Trump Tower Fire Death Update: Trump Lobbied Against Proposal to Make Sprinklers Mandatory

President Donald Trump previously lobbied against a proposed bill requiring high-rise buildings, like Trump Tower, to install life-saving sprinkler systems. A fire in his 5th Avenue building Saturday, with no sprinklers present, left one person dead and multiple firefighters injured. 

Then one of New York’s most prominent real estate developers, Trump in 1999 rang city officials to argue against proposed legislation that would have required high-rise landlords to install the systems following fatal high-rise fires in Brooklyn and Manhattan.

The December 1998 blazes killed nine people, including seven firemen. 

GettyImages-943163690 Broken and burned windows are seen after a fire broke out on the 50th floor of Trump Tower on April 7, 2018 in New York City. One person has reportedly died and four firefighters were injured in the four-alarm blaze. Getty Images

According to a 1999 New York Post report, Trump was the most prominent member of a powerful real estate lobby opposed to reform, and complained he couldn’t afford to install sprinklers. At $4 per square foot, he argued that the sprinklers were too expensive to install in an entire building.

The Mayor Rudolph Giuliani era bill was eventually altered to exclude older buildings such as Trump Tower (built in 1979 and opened in 1983), or buildings for which permits had already been submitted, such as Trump’s 72-floor tower opposite the UN building in New York, Trump World Tower.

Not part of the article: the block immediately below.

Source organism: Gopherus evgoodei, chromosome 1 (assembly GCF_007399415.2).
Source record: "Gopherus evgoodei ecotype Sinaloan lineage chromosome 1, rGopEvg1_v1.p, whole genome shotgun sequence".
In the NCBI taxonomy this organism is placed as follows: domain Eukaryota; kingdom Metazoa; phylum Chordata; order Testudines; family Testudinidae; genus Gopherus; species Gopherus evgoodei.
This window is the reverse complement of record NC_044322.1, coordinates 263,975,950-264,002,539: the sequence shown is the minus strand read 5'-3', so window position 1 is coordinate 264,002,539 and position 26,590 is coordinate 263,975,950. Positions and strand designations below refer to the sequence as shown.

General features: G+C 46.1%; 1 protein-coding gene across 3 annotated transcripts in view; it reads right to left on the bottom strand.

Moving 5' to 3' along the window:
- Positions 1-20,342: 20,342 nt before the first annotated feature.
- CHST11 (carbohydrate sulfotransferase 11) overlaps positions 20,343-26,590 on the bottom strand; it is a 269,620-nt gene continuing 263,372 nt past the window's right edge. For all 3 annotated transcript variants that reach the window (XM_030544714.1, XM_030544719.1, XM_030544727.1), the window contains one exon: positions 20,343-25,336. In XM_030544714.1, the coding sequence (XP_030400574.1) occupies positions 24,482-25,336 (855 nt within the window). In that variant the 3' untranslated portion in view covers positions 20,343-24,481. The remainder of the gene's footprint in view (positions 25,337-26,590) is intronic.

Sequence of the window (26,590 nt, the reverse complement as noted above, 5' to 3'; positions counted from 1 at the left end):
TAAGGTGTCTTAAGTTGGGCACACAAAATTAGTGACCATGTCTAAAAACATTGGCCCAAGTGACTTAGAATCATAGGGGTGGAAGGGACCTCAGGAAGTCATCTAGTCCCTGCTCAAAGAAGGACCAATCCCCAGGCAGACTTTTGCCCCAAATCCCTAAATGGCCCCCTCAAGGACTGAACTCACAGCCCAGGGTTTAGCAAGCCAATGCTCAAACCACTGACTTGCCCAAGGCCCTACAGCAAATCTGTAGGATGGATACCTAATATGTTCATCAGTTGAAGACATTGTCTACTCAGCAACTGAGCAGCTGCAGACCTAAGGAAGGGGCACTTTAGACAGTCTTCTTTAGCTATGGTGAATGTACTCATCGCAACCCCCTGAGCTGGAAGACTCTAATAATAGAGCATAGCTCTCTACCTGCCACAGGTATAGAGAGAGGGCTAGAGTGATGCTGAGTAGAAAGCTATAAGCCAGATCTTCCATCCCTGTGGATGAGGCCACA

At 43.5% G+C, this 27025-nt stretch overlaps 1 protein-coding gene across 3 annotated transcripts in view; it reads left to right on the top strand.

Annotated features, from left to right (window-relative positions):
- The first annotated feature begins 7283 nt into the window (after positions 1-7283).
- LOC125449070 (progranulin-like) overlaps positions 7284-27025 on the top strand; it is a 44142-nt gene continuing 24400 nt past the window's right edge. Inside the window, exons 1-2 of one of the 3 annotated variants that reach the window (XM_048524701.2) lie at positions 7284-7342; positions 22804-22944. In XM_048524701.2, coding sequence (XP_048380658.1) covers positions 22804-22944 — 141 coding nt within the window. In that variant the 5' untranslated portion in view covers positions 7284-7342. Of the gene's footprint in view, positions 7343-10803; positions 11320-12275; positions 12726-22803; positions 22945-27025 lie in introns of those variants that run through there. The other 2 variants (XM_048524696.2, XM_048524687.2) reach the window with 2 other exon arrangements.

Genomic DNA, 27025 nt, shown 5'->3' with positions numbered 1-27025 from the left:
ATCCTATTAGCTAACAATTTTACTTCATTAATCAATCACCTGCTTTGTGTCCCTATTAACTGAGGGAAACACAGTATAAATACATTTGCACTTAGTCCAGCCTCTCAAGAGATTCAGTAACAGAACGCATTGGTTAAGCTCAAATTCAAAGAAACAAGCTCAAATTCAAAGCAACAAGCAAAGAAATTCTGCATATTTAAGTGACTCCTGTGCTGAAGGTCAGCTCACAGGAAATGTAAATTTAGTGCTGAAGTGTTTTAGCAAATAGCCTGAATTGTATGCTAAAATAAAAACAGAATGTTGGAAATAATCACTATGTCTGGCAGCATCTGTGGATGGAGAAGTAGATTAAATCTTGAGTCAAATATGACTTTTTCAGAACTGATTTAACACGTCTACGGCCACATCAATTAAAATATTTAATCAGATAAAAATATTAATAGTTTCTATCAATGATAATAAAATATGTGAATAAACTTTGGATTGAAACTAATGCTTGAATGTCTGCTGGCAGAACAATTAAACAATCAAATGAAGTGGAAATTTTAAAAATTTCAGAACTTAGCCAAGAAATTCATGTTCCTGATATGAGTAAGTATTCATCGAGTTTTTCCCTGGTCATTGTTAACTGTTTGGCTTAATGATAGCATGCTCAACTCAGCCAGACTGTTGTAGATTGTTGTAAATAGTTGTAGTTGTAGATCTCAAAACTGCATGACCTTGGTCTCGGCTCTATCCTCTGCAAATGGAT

Under the bill, signed into law in March 1999, all new high-rise residential buildings were required to install sprinklers and developers were obliged to install sprinklers when existing high-rise buildings undergo renovations.

Trump told the New York Times that he had modified his views and would install sprinklers in Trump World Tower residential units at the cost of $3 million because it made people feel safer. 

Last night’s blaze tore through part of the 50th floor of the 5th Avenue Trump Tower.

"We found fire on the 50th floor of the building. The apartment was entirely on fire. Members pushed in heroically, they were knocking down the fire and found one occupant of the apartment," Daniel Nigro, Commissioner of the New York City Fire Department, said. 

That resident, a 67 year-old man, was found by firefighters passed out from fume inhalation, and later died in hospital. Seven firefighters were also injured in the blaze.

"This was a very difficult fire. As you can imagine, the apartment is quite large, we are 50 stories up," Nigro said. 

 

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